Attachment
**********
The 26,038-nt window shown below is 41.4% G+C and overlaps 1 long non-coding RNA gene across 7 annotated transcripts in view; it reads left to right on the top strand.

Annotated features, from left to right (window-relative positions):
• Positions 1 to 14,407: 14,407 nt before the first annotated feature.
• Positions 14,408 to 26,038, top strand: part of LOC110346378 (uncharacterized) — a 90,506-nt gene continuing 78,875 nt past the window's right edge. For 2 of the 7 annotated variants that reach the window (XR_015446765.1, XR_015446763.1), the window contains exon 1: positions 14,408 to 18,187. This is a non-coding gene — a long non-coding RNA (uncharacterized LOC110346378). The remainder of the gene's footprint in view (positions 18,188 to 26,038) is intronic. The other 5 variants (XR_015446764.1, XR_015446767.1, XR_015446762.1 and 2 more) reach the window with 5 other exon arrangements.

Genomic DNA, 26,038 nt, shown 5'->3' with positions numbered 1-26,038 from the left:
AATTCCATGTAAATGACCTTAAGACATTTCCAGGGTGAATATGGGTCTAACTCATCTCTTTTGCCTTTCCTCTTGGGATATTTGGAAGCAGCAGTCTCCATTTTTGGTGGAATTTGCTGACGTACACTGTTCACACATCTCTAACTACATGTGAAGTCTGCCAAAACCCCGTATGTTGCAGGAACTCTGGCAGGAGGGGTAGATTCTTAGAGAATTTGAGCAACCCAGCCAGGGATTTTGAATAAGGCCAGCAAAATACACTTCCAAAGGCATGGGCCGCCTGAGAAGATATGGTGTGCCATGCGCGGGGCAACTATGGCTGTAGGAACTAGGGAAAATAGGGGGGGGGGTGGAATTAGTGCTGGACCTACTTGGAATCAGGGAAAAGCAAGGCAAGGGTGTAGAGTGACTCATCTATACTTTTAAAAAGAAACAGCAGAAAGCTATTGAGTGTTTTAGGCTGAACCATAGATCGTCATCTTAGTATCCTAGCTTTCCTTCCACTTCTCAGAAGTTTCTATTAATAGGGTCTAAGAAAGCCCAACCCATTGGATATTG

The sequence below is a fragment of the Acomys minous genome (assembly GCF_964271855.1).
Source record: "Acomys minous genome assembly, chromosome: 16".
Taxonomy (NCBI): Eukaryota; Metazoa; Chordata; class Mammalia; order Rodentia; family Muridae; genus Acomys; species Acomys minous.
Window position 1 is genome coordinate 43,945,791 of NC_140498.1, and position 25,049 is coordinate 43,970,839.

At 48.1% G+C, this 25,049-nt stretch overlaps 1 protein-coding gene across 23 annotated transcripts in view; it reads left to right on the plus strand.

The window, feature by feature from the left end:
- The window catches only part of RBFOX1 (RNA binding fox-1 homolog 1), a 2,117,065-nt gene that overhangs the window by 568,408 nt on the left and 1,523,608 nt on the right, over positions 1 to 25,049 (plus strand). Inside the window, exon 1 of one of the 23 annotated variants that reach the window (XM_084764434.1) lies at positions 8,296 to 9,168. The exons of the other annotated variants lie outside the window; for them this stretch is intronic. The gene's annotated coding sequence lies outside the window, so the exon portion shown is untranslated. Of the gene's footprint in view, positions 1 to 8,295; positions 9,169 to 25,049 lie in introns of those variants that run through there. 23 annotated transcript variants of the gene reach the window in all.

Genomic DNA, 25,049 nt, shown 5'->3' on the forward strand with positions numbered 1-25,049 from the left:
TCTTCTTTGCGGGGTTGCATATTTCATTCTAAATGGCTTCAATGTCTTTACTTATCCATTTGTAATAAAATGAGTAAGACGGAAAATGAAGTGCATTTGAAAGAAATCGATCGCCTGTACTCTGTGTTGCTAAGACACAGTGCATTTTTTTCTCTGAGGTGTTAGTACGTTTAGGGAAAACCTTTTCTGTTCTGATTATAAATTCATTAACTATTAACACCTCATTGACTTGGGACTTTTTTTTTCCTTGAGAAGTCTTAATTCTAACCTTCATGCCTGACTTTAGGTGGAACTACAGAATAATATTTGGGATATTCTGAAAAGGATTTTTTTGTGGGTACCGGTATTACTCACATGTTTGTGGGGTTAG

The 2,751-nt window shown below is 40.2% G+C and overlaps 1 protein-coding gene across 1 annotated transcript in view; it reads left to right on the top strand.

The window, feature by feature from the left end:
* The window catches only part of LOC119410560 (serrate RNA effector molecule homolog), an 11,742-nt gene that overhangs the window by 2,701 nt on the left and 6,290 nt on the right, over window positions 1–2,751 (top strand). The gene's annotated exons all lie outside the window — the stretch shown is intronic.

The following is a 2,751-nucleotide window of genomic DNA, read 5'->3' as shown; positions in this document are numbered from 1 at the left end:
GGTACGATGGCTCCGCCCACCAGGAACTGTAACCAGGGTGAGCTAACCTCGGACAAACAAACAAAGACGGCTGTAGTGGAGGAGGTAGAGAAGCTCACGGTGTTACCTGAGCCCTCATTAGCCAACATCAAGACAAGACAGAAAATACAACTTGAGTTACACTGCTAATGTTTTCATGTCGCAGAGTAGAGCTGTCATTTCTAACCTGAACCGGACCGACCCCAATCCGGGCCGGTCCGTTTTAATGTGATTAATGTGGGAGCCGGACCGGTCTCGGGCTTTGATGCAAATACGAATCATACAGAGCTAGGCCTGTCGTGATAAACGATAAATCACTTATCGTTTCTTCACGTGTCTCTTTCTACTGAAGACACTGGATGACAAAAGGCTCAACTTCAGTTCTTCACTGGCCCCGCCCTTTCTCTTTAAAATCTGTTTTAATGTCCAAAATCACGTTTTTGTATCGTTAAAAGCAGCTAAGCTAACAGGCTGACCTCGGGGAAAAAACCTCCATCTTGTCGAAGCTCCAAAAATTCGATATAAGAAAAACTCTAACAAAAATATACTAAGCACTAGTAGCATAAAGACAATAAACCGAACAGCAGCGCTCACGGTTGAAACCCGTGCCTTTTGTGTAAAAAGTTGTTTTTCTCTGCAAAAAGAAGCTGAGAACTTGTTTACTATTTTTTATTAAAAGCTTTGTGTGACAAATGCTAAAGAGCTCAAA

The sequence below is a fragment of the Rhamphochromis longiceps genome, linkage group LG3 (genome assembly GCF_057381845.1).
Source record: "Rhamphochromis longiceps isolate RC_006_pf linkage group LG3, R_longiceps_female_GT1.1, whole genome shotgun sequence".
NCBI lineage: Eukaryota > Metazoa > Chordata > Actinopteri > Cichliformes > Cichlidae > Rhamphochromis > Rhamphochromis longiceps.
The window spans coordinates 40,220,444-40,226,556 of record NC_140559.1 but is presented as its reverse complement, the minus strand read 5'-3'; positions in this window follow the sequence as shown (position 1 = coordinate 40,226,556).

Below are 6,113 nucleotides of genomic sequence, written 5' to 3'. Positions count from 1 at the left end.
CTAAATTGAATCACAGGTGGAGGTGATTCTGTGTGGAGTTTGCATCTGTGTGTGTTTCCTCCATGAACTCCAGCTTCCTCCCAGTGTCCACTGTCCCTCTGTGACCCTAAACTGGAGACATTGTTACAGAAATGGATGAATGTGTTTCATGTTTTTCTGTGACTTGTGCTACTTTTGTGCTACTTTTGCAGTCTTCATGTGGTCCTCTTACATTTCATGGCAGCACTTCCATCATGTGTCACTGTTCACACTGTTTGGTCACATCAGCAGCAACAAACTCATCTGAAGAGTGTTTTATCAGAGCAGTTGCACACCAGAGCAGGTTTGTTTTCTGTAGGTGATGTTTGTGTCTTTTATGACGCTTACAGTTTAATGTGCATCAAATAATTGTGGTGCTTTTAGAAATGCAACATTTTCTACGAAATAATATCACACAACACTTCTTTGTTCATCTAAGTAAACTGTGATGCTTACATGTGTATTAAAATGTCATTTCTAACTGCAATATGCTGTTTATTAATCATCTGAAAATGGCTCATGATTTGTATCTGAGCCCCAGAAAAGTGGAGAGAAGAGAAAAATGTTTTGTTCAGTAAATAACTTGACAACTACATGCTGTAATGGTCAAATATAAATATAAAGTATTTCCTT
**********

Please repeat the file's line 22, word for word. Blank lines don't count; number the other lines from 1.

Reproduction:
Source record: "Rhamphochromis longiceps isolate RC_006_pf linkage group LG3, R_longiceps_female_GT1.1, whole genome shotgun sequence".